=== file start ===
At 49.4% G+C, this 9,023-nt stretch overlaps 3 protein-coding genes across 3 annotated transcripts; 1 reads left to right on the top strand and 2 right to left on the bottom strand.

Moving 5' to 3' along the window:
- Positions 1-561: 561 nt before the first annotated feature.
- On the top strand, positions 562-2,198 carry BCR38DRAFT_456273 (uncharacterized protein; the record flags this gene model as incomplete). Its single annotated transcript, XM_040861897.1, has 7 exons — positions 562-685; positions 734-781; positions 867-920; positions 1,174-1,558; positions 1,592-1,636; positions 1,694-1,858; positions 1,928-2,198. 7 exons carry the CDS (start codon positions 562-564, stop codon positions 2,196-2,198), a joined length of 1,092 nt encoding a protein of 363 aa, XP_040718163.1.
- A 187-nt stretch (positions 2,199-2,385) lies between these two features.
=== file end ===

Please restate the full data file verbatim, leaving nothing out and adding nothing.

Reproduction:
At 49.4% G+C, this 9,023-nt stretch overlaps 3 protein-coding genes across 3 annotated transcripts; 1 reads left to right on the top strand and 2 right to left on the bottom strand.

Moving 5' to 3' along the window:
- Positions 1-561: 561 nt before the first annotated feature.
- On the top strand, positions 562-2,198 carry BCR38DRAFT_456273 (uncharacterized protein; the record flags this gene model as incomplete). Its single annotated transcript, XM_040861897.1, has 7 exons — positions 562-685; positions 734-781; positions 867-920; positions 1,174-1,558; positions 1,592-1,636; positions 1,694-1,858; positions 1,928-2,198. 7 exons carry the CDS (start codon positions 562-564, stop codon positions 2,196-2,198), a joined length of 1,092 nt encoding a protein of 363 aa, XP_040718163.1.
- A 187-nt stretch (positions 2,199-2,385) lies between these two features.